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Failure is an Option but Success Pays More!

mentoring iv

As another academic school year unfolds across America, it’s important we take a moment and consider what we as parents, caregivers, and advocates can do to lay a solid foundation for the academic success of our youth.  For our community in particular it’s a supremely urgent task, as test scores show that our youth – our black males especially – are continually lagging behind the academic performance of other ethnic peer groups.  The abolitionist Frederick Douglas once said, “It is easier to build strong children than to repair broken men.”

Regardless of cause, there gaps remain in the academic performance of African-American and Hispanic youth relative to their White peers.  The end of the achievement gap will begin in our own home.  Let’s invest in success with these five steps.

  1. Do a DVD Detox

As a fitness professional, I am constantly coaching my clients to ‘detox’ not only their bodies, but their kitchen pantry, as well. I have the same attitude toward the glut of DVD movies that occupy many homes in our communities.  There are tons of DVD movies and very few, if any at all, books in our homes.  Somehow we have got to resist the urge to pop in a movie to satisfy the attention of our children.  A home full of DVD movies is as toxic to a kid’s brain as a pantry full of sugar-ladened cereal boxes are to their bodies. Detox your home of DVD movies!

  1. Make Reading a Priority

Which leads me to my next point: it’s time we reinstitute reading as a priority in our homes.  Reading is the vehicle that can and will close the achievement gap both in our homes and nationally.  The five worst words a parent with early childhood children can say is: “everybody don’t like to read.” Reading improves a child’s imagination, improves their concentration and teaches a child about the world outside their experience. Phillip Jackson, of the Black Star Project, an education advocacy group, suggests we should teach our children to read at grade-level by third grade.


  1. Take the television out of the Bedroom

A recent study suggested that the education achievement gap has linearly increased alongside the advance of the number of televisions Americans have purchased since the nineteen-fifties. Not only have televisions in every room of the typical American home eroded the bonding tendencies of the family structure, it has also crept into the academic potential of youth. A television in the bedroom of our youth is the epicenter of the achievement gap. Television and DVD movies cripple the intellectual capacities of early-childhood development.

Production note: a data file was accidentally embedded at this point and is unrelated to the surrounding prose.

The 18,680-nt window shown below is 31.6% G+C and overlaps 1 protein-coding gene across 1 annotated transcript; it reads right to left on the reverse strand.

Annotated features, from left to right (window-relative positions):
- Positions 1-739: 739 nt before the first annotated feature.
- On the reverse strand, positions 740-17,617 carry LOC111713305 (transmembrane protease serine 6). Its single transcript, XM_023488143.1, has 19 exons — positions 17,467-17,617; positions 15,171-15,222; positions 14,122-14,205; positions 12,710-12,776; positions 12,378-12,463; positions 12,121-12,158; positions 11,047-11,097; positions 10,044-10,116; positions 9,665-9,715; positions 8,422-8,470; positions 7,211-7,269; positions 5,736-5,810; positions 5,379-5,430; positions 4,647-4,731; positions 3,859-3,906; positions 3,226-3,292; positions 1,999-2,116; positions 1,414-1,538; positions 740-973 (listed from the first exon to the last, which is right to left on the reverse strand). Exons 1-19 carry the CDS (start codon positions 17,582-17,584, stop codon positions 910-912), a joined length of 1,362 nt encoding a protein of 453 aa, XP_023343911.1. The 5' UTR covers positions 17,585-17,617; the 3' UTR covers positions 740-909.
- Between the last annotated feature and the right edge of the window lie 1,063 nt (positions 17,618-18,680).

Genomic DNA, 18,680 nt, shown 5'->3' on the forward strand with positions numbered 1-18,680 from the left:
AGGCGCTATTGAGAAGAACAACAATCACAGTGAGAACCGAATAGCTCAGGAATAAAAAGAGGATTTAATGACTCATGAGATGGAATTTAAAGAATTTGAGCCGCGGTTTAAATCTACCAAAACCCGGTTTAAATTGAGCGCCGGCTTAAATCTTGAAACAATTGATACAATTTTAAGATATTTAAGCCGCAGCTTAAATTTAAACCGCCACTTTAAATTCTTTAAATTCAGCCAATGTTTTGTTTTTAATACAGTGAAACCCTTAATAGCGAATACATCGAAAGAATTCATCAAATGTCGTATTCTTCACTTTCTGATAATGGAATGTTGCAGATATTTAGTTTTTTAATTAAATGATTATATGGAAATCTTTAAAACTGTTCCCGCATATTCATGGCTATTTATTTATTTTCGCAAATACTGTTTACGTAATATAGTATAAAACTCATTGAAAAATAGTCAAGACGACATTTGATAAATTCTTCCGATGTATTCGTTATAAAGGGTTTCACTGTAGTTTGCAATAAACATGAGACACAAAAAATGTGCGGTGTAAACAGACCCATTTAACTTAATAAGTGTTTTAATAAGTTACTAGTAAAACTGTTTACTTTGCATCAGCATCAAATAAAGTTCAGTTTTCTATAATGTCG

1. Cure ourselves of ‘Excusitis’

Yes, funding for urban schools is lower than that of suburban schools; yes, inequities exist in the application of standardized testing and yes, there is a dearth of positive, black male role models in our communities.  But can we afford to use these and other realities as excuses? I say no. As adults, we must be the first to outlaw excuses. We must then demand the same of our youth.  We must insist on excellence – that they give their very best – academically and otherwise.  Previous generations have accomplished more with much less resources and advantages than our present circumstances.


  1. Get actively involved

You can argue that this is the primary reason for the existence of the achievement gap. We tend to believe that once we have raised our own children into adults, our job is done.  Truth be told, our job is just beginning!  There are far too many of our youth who languish in mediocrity; who are being assigned an inferior academic status and who are riding first-class on the non-stop, school-to-prison pipeline. Active involvement is not limited to joining a mentoring or volunteer program in your community or church.  Awesome if you do!  At the least, though, identifying a youth or two at church or in your community and making it your job to encourage them to do better; to pat them on the back and tell them their doing a good job goes a long way toward motivating them to success.


Young people thrive on self-worth; their eyes light up when they realize they can indeed succeed and when they are exposed to examples of others who have succeeded.

Let’s infuse them with success mantras and affirmations; let’s get them declaring and then acting as if they are successful and understanding that failure is indeed an option – but success pays more!

The end of the achievement gap will begin in our own home.

W. Eric Croomes is a Transformation Coach and Inspirational Speaker. Book Eric at:



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